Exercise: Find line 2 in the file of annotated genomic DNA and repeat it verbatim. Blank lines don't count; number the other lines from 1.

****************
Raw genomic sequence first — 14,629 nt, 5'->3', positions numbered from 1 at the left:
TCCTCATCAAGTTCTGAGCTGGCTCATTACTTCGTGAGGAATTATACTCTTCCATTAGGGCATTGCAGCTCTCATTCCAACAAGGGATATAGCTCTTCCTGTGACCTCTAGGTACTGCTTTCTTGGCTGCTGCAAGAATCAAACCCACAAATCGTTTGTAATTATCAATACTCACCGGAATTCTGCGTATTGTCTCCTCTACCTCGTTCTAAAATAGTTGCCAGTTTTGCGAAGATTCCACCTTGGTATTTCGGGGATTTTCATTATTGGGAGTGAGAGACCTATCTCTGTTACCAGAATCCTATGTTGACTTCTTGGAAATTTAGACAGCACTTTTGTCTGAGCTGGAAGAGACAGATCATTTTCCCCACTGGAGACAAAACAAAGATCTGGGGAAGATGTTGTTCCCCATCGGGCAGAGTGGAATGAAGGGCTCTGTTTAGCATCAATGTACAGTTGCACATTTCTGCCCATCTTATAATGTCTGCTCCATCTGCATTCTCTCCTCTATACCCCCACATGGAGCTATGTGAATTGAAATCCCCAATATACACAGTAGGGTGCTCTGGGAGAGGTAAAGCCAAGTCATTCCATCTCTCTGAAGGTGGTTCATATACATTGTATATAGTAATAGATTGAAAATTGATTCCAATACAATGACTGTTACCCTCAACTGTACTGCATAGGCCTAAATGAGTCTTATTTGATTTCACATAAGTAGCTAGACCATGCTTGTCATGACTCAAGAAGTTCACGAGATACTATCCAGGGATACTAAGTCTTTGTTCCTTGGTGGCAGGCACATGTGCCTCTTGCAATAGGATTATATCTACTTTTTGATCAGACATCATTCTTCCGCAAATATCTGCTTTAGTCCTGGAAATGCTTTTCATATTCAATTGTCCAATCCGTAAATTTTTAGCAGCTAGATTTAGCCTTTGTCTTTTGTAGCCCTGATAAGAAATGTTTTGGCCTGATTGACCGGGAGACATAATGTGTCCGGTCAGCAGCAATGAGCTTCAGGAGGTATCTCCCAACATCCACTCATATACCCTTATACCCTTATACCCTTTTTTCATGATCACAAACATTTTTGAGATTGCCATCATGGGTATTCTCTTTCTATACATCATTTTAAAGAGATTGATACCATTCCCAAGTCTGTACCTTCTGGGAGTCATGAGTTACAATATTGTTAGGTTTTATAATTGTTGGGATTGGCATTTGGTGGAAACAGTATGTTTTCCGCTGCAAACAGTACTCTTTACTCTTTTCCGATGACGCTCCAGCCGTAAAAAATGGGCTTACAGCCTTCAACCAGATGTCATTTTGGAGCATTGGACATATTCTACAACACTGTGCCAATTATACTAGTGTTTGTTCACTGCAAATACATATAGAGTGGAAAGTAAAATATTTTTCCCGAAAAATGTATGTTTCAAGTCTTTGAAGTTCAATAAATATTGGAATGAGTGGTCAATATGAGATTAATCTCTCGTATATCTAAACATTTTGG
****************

TCCTCATCAAGTTCTGAGCTGGCTCATTACTTCGTGAGGAATTATACTCTTCCATTAGGGCATTGCAGCTCTCATTCCAACAAGGGATATAGCTCTTCCTGTGACCTCTAGGTACTGCTTTCTTGGCTGCTGCAAGAATCAAACCCACAAATCGTTTGTAATTATCAATACTCACCGGAATTCTGCGTATTGTCTCCTCTACCTCGTTCTAAAATAGTTGCCAGTTTTGCGAAGATTCCACCTTGGTATTTCGGGGATTTTCATTATTGGGAGTGAGAGACCTATCTCTGTTACCAGAATCCTATGTTGACTTCTTGGAAATTTAGACAGCACTTTTGTCTGAGCTGGAAGAGACAGATCATTTTCCCCACTGGAGACAAAACAAAGATCTGGGGAAGATGTTGTTCCCCATCGGGCAGAGTGGAATGAAGGGCTCTGTTTAGCATCAATGTACAGTTGCACATTTCTGCCCATCTTATAATGTCTGCTCCATCTGCATTCTCTCCTCTATACCCCCACATGGAGCTATGTGAATTGAAATCCCCAATATACACAGTAGGGTGCTCTGGGAGAGGTAAAGCCAAGTCATTCCATCTCTCTGAAGGTGGTTCATATACATTGTATATAGTAATAGATTGAAAATTGATTCCAATACAATGACTGTTACCCTCAACTGTACTGCATAGGCCTAAATGAGTCTTATTTGATTTCACATAAGTAGCTAGACCATGCTTGTCATGACTCAAGAAGTTCACGAGATACTATCCAGGGATACTAAGTCTTTGTTCCTTGGTGGCAGGCACATGTGCCTCTTGCAATAGGATTATATCTACTTTTTGATCAGACATCATTCTTCCGCAAATATCTGCTTTAGTCCTGGAAATGCTTTTCATATTCAATTGTCCAATCCGTAAATTTTTAGCAGCTAGATTTAGCCTTTGTCTTTTGTAGCCCTGATAAGAAATGTTTTGGCCTGATTGACCGGGAGACATAATGTGTCCGGTCAGCAGCAATGAGCTTCAGGAGGTATCTCCCAACATCCACTCATATACCCTTATACCCTTATACCCTTTTTTCATGATCACAAACATTTTTGAGATTGCCATCATGGGTATTCTCTTTCTATACATCATTTTAAAGAGATTGATACCATTCCCAAGTCTGTACCTTCTGGGAGTCATGAGTTACAATATTGTTAGGTTTTATAATTGTTGGGATTGGCATTTGGTGGAAACAGTATGTTTTCCGCTGCAAACAGTACTCTTTACTCTTTTCCGATGACGCTCCAGCCGTAAAAAATGGGCTTACAGCCTTCAACCAGATGTCATTTTGGAGCATTGGACATATTCTACAACACTGTGCCAATTATACTAGTGTTTGTTCACTGCAAATACATATAGAGTGGAAAGTAAAATATTTTTCCCGAAAAATGTATGTTTCAAGTCTTTGAAGTTCAATAAATATTGGAATGAGTGGTCAATATGAGATTAATCTCTCGTATATCTAAACATTTTGG